“The people associated with the kite industry were all hunar mand (craftsmen). They had inherited the craft [of making kites] through generations. They had no investments, so they couldn’t switch business after basant was banned. Also, they knew no other skill, so they were suddenly left without a source of sustenance. In Lahore alone, there were more than 150,000 people who were put out of work. Most of these were women who were working from home. My question is, where do these poor craftsmen go? Over the past 11 or so years [since the ban], has the government ever tried to find out about them? Has the bureaucracy ever considered how these people would be making their ends meet?
“The festival is celebrated in other countries also — Dubai has four basants in a year, in different parts of the city, and India has at least six. They haven’t needed to ban it.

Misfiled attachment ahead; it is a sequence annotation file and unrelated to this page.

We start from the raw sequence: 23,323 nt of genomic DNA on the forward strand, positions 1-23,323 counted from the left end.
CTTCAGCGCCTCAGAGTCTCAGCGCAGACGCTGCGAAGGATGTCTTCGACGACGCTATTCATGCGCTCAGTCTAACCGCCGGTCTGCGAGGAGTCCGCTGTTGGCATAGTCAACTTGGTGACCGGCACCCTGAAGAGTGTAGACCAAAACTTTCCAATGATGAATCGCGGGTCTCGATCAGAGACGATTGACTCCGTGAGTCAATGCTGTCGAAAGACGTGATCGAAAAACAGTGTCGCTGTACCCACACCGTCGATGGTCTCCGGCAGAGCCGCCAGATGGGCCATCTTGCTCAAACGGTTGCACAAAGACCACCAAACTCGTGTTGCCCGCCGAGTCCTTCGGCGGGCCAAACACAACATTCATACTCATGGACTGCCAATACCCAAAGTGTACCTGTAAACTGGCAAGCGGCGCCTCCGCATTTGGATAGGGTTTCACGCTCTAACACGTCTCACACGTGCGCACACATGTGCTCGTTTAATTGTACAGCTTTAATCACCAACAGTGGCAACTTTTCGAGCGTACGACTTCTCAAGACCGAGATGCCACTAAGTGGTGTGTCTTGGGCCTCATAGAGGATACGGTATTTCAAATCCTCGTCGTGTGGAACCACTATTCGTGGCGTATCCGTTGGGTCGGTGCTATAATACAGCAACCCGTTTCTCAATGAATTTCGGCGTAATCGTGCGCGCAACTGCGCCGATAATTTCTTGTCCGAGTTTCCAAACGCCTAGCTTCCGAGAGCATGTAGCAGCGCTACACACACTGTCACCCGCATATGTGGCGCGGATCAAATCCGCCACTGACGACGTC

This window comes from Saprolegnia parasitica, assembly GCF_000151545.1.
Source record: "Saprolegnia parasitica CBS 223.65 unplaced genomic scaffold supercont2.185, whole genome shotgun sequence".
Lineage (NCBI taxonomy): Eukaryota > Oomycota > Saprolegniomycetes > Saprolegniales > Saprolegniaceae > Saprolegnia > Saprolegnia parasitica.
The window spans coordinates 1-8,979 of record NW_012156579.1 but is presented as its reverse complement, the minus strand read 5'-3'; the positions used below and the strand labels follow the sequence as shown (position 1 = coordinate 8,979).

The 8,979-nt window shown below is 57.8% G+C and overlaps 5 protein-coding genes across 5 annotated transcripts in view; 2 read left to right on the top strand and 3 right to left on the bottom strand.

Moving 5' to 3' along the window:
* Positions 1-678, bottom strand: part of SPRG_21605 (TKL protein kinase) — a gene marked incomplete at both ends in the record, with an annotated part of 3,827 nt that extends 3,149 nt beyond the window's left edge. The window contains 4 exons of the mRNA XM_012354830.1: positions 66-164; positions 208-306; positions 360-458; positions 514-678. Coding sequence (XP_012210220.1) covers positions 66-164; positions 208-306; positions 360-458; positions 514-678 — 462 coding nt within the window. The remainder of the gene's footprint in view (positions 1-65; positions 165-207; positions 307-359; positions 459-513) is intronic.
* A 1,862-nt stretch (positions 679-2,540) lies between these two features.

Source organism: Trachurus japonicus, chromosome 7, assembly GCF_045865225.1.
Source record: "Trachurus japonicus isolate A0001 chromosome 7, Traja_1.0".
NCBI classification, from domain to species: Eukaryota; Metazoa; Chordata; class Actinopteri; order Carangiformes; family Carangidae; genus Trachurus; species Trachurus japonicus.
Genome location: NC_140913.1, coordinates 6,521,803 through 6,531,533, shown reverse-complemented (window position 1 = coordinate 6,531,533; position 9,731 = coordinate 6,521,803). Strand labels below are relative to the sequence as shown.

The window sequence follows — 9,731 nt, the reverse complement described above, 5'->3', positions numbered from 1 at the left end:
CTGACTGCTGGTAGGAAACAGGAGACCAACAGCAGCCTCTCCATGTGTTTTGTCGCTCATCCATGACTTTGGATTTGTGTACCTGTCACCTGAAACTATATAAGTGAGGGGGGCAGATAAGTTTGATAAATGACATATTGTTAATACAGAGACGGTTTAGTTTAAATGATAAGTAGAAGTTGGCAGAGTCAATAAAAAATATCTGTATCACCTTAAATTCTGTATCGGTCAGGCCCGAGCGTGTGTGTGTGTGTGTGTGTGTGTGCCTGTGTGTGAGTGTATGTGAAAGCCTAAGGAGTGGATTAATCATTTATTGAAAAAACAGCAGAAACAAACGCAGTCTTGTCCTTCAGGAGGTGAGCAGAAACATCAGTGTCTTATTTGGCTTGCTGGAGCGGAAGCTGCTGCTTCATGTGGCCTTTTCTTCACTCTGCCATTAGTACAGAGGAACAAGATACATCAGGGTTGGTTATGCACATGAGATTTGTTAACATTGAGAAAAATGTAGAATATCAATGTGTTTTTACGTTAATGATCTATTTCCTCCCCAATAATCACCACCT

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“They always quote casualties as the reason behind the ban, and the casualties happened largely because of the glass-coated dor (string). But it wasn’t the craftsman who was making this kind of dor; it was the nau daulatiye (upstarts) who wanted a twist in the game.
“When you talk of kite-flying, it is only the motorcyclists that are at the risk. Can’t the government make it mandatory for the bikers to install a curved metal rod on their vehicles while the festival is on? It’s not a big deal, is it? The rod costs only about a hundred rupees but it can save precious lives. Recently, on a TV show, I even proposed a design and size for the rod which could make the bikers safe. Nothing has come of it so far.”
Read also: Basant or bust